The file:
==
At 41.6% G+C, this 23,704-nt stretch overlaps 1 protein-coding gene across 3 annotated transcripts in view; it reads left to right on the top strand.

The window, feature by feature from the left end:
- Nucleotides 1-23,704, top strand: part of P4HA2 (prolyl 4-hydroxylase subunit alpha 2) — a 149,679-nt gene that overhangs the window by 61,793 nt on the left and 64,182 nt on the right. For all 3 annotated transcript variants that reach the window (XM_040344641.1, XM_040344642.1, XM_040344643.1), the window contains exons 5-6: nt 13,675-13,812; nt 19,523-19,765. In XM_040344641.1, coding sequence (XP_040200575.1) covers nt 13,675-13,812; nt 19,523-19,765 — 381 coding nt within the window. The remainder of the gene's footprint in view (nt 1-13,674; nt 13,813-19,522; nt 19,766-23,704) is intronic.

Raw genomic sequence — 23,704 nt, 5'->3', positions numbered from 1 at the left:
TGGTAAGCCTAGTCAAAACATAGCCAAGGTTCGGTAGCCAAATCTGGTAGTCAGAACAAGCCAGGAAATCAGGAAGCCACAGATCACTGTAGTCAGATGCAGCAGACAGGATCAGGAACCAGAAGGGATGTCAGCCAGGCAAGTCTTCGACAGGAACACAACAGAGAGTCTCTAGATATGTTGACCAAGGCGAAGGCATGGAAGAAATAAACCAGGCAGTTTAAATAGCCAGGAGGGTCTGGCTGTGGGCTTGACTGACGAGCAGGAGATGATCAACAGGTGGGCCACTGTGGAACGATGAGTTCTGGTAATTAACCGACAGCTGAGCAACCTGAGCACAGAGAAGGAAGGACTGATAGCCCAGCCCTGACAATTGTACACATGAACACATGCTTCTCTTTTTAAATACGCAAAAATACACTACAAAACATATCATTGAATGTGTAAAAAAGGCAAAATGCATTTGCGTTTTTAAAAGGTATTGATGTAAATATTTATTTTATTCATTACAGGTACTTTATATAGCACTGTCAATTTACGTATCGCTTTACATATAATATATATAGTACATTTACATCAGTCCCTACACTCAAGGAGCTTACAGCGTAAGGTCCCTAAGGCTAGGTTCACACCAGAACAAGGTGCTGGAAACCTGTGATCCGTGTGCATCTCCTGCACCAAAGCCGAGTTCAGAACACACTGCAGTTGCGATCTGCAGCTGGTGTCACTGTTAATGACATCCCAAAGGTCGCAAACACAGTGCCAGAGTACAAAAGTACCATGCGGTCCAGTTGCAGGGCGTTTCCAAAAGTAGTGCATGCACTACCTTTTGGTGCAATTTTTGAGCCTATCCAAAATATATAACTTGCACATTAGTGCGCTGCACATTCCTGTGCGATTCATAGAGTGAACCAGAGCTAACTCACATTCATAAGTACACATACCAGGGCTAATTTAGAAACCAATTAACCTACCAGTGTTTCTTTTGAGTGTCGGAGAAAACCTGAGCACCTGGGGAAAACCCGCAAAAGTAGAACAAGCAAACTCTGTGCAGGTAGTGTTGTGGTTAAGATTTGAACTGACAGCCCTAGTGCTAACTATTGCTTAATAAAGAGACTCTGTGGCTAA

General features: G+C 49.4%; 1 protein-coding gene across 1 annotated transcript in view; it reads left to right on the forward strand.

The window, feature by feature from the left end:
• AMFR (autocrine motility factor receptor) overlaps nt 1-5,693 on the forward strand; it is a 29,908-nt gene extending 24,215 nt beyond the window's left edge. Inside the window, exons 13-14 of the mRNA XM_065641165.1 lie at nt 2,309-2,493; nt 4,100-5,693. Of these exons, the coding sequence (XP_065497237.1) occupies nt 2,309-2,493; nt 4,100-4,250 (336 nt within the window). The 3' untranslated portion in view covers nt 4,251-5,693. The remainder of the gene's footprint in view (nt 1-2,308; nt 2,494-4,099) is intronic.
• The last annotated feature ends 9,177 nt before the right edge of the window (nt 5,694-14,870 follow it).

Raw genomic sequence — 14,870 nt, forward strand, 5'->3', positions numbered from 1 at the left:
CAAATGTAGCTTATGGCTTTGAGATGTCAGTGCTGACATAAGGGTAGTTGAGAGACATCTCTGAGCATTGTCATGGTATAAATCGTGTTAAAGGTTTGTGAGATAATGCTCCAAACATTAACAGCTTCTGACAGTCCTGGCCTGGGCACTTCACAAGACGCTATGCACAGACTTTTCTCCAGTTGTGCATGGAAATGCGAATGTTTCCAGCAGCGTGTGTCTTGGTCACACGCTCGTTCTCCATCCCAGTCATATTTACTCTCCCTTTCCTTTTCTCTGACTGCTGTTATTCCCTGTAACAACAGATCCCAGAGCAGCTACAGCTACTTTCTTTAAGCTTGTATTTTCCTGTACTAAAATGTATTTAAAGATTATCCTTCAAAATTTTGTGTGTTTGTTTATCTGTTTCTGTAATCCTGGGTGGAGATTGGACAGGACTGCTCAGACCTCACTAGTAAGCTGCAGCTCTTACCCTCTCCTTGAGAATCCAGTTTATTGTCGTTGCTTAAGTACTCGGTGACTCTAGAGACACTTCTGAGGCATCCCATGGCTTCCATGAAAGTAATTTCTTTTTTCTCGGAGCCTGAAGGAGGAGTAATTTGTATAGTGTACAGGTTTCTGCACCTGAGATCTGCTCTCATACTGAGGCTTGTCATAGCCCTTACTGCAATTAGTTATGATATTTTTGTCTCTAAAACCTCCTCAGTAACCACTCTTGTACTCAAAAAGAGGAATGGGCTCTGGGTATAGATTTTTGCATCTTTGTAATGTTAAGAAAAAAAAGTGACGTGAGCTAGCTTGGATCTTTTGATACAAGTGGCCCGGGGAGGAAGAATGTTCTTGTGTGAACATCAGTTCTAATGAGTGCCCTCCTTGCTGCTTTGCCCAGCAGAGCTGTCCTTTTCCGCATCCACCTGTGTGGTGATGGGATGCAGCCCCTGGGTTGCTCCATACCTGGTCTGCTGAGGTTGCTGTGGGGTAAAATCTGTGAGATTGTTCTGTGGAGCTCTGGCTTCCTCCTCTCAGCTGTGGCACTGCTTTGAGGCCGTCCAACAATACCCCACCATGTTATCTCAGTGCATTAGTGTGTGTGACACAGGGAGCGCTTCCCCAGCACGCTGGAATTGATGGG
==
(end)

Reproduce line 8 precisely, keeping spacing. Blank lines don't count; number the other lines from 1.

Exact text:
• AMFR (autocrine motility factor receptor) overlaps nt 1-5,693 on the forward strand; it is a 29,908-nt gene extending 24,215 nt beyond the window's left edge. Inside the window, exons 13-14 of the mRNA XM_065641165.1 lie at nt 2,309-2,493; nt 4,100-5,693. Of these exons, the coding sequence (XP_065497237.1) occupies nt 2,309-2,493; nt 4,100-4,250 (336 nt within the window). The 3' untranslated portion in view covers nt 4,251-5,693. The remainder of the gene's footprint in view (nt 1-2,308; nt 2,494-4,099) is intronic.